What is burnout?
The World Health Organization defines burnout as a syndrome resulting from chronic workplace stress that’s characterized by feelings of exhaustion or energy depletion, negative or cynical feelings related to a job, and reduced professional efficacy.
Burnout has been a hot topic in the workplace for the last few years and has incredibly grown during the pandemic. In a survey conducted by FlexJobs in partnership with Mental Health America (MHA), they found out that 75% of people have experienced burnout at work, with 40% saying they’ve experienced burnout specifically during the pandemic. For 56% of respondents, having flexibility in their workday was overwhelmingly listed as the top way their workplace could better support them. Encouraging time off and offering mental health days are tied for second and third at 43%.
It is important to understand the difference between burnout prevention and burnout recovery. At New Life, we understand that burnout recovery requires a multi-systemic approach and should be tailored to the individual. We can communicate with employers that referred them to us and follow up care of our guests through social and educational support.
Burnout has been defined as the result of a broken way of working: it is not about “how much” we work, it is about “how” we work, the quality of the relations, the care and humanity that permeate the workplace. When work provides people with a sense of meaning, chances for burnout will be reduced. Burnout does not simply derive from working too much: it is about perfectionism, unreasonable expectations, a widespread systemic toxic work culture and a sense that we will derive existential purpose solely from our work in the world.
To develop a burnout prevention plan, we need to understand what causes burnout and that there are different causes and reactions from people. According to Professor Christina Maslach, pioneer of research on the definition, predictors and measurement of job burnout, it can be driven by six areas of work-life:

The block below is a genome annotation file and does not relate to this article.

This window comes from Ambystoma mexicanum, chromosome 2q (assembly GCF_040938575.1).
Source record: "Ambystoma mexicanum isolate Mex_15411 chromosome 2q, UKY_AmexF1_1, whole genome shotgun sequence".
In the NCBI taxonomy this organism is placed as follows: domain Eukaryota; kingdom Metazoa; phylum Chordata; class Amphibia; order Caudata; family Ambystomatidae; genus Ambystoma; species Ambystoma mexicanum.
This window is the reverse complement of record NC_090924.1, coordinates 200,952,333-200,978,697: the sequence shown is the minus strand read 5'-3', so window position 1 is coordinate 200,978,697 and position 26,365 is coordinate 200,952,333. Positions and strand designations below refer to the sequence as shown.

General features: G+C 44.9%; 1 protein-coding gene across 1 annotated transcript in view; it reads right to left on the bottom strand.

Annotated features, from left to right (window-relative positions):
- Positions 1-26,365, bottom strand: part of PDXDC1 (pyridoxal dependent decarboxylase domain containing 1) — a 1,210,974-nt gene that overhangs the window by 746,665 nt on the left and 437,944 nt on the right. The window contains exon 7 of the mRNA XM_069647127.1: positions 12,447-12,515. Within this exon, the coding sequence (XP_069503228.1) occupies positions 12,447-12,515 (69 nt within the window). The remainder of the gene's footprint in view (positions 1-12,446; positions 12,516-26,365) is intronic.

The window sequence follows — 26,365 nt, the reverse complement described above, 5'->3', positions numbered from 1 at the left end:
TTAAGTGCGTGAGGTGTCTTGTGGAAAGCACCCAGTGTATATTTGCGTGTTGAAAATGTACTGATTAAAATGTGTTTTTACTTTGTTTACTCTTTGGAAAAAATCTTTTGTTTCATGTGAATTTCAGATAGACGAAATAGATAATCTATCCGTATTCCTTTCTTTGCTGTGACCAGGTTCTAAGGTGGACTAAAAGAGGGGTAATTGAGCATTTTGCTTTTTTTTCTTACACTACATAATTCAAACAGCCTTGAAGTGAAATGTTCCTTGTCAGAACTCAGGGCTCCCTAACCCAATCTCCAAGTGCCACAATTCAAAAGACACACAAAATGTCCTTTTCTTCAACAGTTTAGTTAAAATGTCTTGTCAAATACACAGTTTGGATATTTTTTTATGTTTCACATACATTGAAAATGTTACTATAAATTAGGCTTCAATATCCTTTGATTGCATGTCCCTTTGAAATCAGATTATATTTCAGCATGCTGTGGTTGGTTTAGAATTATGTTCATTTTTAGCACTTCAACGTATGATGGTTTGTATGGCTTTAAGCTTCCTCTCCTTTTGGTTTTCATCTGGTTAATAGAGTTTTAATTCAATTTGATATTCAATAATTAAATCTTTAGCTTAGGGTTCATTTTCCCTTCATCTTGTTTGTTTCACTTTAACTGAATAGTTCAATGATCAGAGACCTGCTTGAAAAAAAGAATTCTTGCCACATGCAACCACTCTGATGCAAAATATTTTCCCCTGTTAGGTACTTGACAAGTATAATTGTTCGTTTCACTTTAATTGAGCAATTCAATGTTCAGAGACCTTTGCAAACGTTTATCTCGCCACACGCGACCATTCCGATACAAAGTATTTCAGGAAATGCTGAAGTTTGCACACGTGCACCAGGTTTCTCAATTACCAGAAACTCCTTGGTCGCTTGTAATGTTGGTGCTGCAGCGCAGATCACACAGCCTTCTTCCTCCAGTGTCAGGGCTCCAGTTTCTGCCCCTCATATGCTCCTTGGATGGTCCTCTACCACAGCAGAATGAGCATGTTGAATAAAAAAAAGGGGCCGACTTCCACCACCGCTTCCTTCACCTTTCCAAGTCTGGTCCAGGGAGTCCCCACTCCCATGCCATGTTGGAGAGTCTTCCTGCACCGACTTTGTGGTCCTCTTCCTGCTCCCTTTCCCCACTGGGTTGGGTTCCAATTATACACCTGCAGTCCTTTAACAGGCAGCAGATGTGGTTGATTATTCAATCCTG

- Workload: The amount of work to be done in a given time. A manageable workload provides the opportunity to do what you enjoy, pursue career objectives, and develop professionally. A crisis in workload is not just stretching to meet a new challenge but going beyond human limits.
- Control: The opportunity to make choices and decisions, to solve problems, and to fulfil job responsibilities. A good match has correspondence between control and accountability. A mismatch occurs when you lack sufficient control to fulfil your responsibilities.
- Reward: Financial and social recognition for contributions on the job. A meaningful reward system acknowledges your contributions to work and provides clear indications of what the organization values. People experience a lack of recognition as devaluing their work and themselves.
- Community: The quality of an organization’s social environment. People thrive in communities characterized by support, collaboration, and positive feelings. Mismatches occur when you don’t have a positive connection with others at work.
- Fairness: The extent to which the organization has consistent and equitable rules for everyone, and where resources are allocated according to generally understood and consistent procedures. Fairness communicates respect for the organization’s members. A lack of fairness indicates confusion in an organization’s values and its relationships with people.